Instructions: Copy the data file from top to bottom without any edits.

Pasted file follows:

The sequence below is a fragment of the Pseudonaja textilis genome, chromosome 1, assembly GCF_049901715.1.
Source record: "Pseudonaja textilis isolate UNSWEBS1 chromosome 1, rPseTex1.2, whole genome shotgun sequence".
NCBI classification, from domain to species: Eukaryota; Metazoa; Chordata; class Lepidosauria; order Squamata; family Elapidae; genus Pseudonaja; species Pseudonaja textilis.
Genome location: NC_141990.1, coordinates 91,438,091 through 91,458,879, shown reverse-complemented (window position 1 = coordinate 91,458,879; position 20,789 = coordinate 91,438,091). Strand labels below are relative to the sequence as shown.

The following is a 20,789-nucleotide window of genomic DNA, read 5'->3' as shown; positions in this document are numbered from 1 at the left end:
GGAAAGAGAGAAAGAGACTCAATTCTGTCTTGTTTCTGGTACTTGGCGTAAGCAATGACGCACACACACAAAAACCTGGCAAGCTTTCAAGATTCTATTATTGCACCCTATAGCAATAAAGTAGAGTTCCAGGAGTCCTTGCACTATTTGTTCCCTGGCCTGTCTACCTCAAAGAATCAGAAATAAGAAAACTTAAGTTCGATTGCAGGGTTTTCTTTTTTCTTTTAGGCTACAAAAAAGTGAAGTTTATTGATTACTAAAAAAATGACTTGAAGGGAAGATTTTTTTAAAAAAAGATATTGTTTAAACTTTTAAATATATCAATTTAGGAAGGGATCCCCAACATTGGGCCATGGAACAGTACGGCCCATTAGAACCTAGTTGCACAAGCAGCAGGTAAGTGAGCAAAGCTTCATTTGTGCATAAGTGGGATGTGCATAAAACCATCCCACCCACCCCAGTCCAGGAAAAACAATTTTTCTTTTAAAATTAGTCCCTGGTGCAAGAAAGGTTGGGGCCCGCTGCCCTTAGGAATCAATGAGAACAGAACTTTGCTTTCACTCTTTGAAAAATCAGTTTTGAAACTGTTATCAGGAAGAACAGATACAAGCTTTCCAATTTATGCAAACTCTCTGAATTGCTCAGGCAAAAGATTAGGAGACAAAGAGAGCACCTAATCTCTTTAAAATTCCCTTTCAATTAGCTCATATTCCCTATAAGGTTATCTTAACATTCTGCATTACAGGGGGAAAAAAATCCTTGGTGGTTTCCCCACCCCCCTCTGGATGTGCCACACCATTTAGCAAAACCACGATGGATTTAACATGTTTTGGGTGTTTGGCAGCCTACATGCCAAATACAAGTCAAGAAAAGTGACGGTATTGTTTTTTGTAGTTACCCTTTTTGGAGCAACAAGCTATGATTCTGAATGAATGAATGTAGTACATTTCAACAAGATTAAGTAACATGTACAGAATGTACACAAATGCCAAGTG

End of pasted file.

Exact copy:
The sequence below is a fragment of the Pseudonaja textilis genome, chromosome 1, assembly GCF_049901715.1.
Source record: "Pseudonaja textilis isolate UNSWEBS1 chromosome 1, rPseTex1.2, whole genome shotgun sequence".
NCBI classification, from domain to species: Eukaryota; Metazoa; Chordata; class Lepidosauria; order Squamata; family Elapidae; genus Pseudonaja; species Pseudonaja textilis.
Genome location: NC_141990.1, coordinates 91,438,091 through 91,458,879, shown reverse-complemented (window position 1 = coordinate 91,458,879; position 20,789 = coordinate 91,438,091). Strand labels below are relative to the sequence as shown.

The following is a 20,789-nucleotide window of genomic DNA, read 5'->3' as shown; positions in this document are numbered from 1 at the left end:
GGAAAGAGAGAAAGAGACTCAATTCTGTCTTGTTTCTGGTACTTGGCGTAAGCAATGACGCACACACACAAAAACCTGGCAAGCTTTCAAGATTCTATTATTGCACCCTATAGCAATAAAGTAGAGTTCCAGGAGTCCTTGCACTATTTGTTCCCTGGCCTGTCTACCTCAAAGAATCAGAAATAAGAAAACTTAAGTTCGATTGCAGGGTTTTCTTTTTTCTTTTAGGCTACAAAAAAGTGAAGTTTATTGATTACTAAAAAAATGACTTGAAGGGAAGATTTTTTTAAAAAAAGATATTGTTTAAACTTTTAAATATATCAATTTAGGAAGGGATCCCCAACATTGGGCCATGGAACAGTACGGCCCATTAGAACCTAGTTGCACAAGCAGCAGGTAAGTGAGCAAAGCTTCATTTGTGCATAAGTGGGATGTGCATAAAACCATCCCACCCACCCCAGTCCAGGAAAAACAATTTTTCTTTTAAAATTAGTCCCTGGTGCAAGAAAGGTTGGGGCCCGCTGCCCTTAGGAATCAATGAGAACAGAACTTTGCTTTCACTCTTTGAAAAATCAGTTTTGAAACTGTTATCAGGAAGAACAGATACAAGCTTTCCAATTTATGCAAACTCTCTGAATTGCTCAGGCAAAAGATTAGGAGACAAAGAGAGCACCTAATCTCTTTAAAATTCCCTTTCAATTAGCTCATATTCCCTATAAGGTTATCTTAACATTCTGCATTACAGGGGGAAAAAAATCCTTGGTGGTTTCCCCACCCCCCTCTGGATGTGCCACACCATTTAGCAAAACCACGATGGATTTAACATGTTTTGGGTGTTTGGCAGCCTACATGCCAAATACAAGTCAAGAAAAGTGACGGTATTGTTTTTTGTAGTTACCCTTTTTGGAGCAACAAGCTATGATTCTGAATGAATGAATGTAGTACATTTCAACAAGATTAAGTAACATGTACAGAATGTACACAAATGCCAAGTG